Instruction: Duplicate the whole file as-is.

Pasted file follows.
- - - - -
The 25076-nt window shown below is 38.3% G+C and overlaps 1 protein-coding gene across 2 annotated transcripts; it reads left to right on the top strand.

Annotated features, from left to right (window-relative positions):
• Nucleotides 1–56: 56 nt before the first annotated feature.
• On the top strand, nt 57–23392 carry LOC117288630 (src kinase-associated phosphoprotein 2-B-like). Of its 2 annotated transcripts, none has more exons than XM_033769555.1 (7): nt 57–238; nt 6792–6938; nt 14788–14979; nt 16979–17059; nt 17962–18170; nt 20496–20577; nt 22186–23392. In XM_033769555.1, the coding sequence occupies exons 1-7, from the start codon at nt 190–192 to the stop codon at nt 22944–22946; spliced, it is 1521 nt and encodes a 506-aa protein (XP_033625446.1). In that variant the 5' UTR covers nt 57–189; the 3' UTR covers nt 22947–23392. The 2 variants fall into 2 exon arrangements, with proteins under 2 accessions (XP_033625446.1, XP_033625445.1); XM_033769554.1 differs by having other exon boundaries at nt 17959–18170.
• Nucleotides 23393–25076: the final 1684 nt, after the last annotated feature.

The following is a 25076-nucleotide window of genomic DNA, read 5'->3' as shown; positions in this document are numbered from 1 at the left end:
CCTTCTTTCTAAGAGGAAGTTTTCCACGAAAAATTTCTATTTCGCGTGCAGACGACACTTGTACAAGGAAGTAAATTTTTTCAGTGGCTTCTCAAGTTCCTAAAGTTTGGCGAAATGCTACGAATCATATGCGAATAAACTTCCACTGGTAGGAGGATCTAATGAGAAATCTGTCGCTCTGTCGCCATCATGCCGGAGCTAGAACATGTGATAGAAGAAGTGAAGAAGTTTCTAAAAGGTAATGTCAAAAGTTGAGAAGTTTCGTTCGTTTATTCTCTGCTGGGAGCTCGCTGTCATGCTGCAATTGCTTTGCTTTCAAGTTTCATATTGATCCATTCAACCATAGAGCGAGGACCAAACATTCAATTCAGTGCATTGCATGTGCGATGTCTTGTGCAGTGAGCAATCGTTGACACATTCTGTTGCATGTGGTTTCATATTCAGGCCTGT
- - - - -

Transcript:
The 25076-nt window shown below is 38.3% G+C and overlaps 1 protein-coding gene across 2 annotated transcripts; it reads left to right on the top strand.

Annotated features, from left to right (window-relative positions):
• Nucleotides 1–56: 56 nt before the first annotated feature.
• On the top strand, nt 57–23392 carry LOC117288630 (src kinase-associated phosphoprotein 2-B-like). Of its 2 annotated transcripts, none has more exons than XM_033769555.1 (7): nt 57–238; nt 6792–6938; nt 14788–14979; nt 16979–17059; nt 17962–18170; nt 20496–20577; nt 22186–23392. In XM_033769555.1, the coding sequence occupies exons 1-7, from the start codon at nt 190–192 to the stop codon at nt 22944–22946; spliced, it is 1521 nt and encodes a 506-aa protein (XP_033625446.1). In that variant the 5' UTR covers nt 57–189; the 3' UTR covers nt 22947–23392. The 2 variants fall into 2 exon arrangements, with proteins under 2 accessions (XP_033625446.1, XP_033625445.1); XM_033769554.1 differs by having other exon boundaries at nt 17959–18170.
• Nucleotides 23393–25076: the final 1684 nt, after the last annotated feature.

The following is a 25076-nucleotide window of genomic DNA, read 5'->3' as shown; positions in this document are numbered from 1 at the left end:
CCTTCTTTCTAAGAGGAAGTTTTCCACGAAAAATTTCTATTTCGCGTGCAGACGACACTTGTACAAGGAAGTAAATTTTTTCAGTGGCTTCTCAAGTTCCTAAAGTTTGGCGAAATGCTACGAATCATATGCGAATAAACTTCCACTGGTAGGAGGATCTAATGAGAAATCTGTCGCTCTGTCGCCATCATGCCGGAGCTAGAACATGTGATAGAAGAAGTGAAGAAGTTTCTAAAAGGTAATGTCAAAAGTTGAGAAGTTTCGTTCGTTTATTCTCTGCTGGGAGCTCGCTGTCATGCTGCAATTGCTTTGCTTTCAAGTTTCATATTGATCCATTCAACCATAGAGCGAGGACCAAACATTCAATTCAGTGCATTGCATGTGCGATGTCTTGTGCAGTGAGCAATCGTTGACACATTCTGTTGCATGTGGTTTCATATTCAGGCCTGT